The demand for basic income thus reclls and amplifies both the antiproductivism and the antifamilialism of the wages for housework perspective. As a means to challenge at once the work ethic and the family-values discourse with which it is linked, this demand is reminiscent of an earlier demand for basic income that was advanced within a movement often cited in the wages for housework literature as a source of inspiration. The welfare rights movement, in both the United States and England, was another “revolt of the wageless” that the wages for housework authors found instructive (see, for example, Edmond and Fleming 1975, 9; Cox and Federici 1976, 12). The demand for a basic income was in fact a key tenet of the US National Welfare Rights Organization in the 1960s and 1970s. Like advocates of wages for housework, the organization attempted to gain recognition for the labor of parenting while at the same time refusing the work ethic’s praise for and privileging of work.
Revolution at Point Zero: Housework, Reproduction, and Feminist Struggle by Silvia Federici
Community Supported Agriculture, declining real wages, equal pay for equal work, feminist movement, financial independence, fixed income, global village, illegal immigration, informal economy, invisible hand, labor-force participation, land tenure, mass incarceration, means of production, microcredit, neoliberal agenda, new economy, Occupy movement, planetary scale, Scramble for Africa, statistical model, structural adjustment programs, the market place, trade liberalization, UNCLOS, wages for housework, Washington Consensus, women in the workforce, World Values Survey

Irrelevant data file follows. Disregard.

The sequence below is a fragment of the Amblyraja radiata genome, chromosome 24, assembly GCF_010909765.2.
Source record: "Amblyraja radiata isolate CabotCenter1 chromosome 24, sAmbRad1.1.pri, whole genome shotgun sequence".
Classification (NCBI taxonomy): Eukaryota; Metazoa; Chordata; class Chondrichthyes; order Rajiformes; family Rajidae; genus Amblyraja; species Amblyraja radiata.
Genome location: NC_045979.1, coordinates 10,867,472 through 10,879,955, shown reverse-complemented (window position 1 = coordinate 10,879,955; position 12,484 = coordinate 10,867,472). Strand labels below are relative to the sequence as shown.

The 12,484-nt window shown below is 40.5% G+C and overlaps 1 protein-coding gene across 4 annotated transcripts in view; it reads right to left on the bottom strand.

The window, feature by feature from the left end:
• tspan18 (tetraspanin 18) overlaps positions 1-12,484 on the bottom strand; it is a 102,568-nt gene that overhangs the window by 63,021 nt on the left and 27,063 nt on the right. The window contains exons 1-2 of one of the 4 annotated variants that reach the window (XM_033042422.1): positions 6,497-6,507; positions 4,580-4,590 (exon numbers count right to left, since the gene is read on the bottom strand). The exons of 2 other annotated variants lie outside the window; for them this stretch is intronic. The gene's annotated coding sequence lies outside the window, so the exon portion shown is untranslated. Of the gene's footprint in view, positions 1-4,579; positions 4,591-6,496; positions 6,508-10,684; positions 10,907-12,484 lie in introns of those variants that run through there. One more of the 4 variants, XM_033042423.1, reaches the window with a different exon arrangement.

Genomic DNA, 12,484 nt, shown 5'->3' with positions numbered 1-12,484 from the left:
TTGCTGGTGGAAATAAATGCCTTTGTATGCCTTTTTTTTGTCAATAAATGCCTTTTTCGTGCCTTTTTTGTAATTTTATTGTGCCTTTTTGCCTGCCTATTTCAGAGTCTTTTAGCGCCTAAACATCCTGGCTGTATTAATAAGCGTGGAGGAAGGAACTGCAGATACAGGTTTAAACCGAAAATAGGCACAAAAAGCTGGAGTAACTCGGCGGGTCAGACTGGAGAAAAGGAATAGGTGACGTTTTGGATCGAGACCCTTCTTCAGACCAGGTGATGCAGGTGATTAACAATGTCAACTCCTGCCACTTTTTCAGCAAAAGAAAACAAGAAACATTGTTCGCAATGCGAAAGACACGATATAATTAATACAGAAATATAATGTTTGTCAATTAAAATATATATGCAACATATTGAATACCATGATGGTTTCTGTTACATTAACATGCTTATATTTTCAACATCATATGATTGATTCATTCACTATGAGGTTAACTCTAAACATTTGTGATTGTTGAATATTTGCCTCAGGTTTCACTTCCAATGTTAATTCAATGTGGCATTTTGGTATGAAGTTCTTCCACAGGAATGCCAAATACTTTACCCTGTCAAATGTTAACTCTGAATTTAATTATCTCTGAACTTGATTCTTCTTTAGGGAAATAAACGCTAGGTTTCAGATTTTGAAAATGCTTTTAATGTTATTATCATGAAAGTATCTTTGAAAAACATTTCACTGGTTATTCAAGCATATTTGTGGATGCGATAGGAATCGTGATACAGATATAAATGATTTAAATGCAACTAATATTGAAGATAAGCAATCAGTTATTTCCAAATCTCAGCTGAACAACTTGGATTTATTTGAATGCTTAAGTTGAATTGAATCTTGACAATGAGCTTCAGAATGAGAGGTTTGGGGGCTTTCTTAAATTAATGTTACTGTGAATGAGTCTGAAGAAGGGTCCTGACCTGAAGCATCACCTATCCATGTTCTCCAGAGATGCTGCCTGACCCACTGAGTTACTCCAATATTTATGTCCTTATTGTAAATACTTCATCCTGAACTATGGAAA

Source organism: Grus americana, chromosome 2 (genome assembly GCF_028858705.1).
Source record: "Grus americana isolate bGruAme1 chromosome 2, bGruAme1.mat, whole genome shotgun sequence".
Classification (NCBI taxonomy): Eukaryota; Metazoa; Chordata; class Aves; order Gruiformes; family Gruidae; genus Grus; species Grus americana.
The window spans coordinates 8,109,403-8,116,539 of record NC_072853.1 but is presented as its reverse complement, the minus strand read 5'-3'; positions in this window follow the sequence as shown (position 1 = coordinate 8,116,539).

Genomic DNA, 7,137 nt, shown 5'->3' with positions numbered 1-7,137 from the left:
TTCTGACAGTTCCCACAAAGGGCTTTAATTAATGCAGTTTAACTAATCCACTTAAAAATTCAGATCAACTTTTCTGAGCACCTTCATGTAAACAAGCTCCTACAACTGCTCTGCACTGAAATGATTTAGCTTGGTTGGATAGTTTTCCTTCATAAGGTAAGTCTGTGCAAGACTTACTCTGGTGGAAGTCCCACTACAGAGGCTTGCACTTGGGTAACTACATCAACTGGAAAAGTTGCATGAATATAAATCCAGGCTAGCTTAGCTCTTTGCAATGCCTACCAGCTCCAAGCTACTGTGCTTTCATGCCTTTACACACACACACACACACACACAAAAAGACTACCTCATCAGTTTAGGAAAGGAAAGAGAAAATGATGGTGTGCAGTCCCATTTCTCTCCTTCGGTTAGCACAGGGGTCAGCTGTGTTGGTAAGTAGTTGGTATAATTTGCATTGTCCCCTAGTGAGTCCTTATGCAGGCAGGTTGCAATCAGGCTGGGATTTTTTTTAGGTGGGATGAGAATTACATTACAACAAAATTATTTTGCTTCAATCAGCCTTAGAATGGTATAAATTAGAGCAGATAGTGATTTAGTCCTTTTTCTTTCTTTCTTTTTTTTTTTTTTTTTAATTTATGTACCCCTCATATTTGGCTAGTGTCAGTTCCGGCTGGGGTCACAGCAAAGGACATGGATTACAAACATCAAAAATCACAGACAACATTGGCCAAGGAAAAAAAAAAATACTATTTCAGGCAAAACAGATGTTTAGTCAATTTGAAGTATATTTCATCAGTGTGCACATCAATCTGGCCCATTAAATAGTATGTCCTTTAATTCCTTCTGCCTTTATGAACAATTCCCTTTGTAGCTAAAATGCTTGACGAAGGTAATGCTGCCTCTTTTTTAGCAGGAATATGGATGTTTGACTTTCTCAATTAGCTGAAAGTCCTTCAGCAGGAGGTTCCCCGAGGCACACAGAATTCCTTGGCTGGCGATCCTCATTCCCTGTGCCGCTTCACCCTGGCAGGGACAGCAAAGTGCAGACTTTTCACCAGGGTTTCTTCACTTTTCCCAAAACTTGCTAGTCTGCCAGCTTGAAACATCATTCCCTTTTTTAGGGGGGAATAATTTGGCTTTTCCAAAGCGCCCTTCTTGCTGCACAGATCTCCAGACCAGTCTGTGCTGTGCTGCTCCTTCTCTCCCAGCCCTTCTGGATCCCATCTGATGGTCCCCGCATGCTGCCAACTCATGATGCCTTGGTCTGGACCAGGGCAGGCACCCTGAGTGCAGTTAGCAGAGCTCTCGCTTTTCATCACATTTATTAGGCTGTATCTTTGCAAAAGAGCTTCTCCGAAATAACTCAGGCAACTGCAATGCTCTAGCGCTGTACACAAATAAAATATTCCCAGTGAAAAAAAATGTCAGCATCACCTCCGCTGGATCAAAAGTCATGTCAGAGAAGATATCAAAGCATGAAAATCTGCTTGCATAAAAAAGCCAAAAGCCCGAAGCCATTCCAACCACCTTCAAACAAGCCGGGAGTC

The Revolutionary Perspective If we start from this analysis we can see the revolutionary implications of the demand for wages for housework. It is the demand by which our nature ends and our struggle begins because just to want wages for housework means to refuse that work as the expression of our nature, and therefore to refuse precisely the female role that capital has invented for us. To ask for wages for housework will by itself undermine the expectations that society has of us, since these expectations—the essence of our socialization—are all functional to our wageless condition in the home. In this sense, it is absurd to compare the struggle of women for wages for housework to the struggle of male workers in the factory for more wages. In struggling for more wages, the waged worker challenges his social role but remains within it. When we struggle for wages for housework we struggle unambiguously and directly against our social role.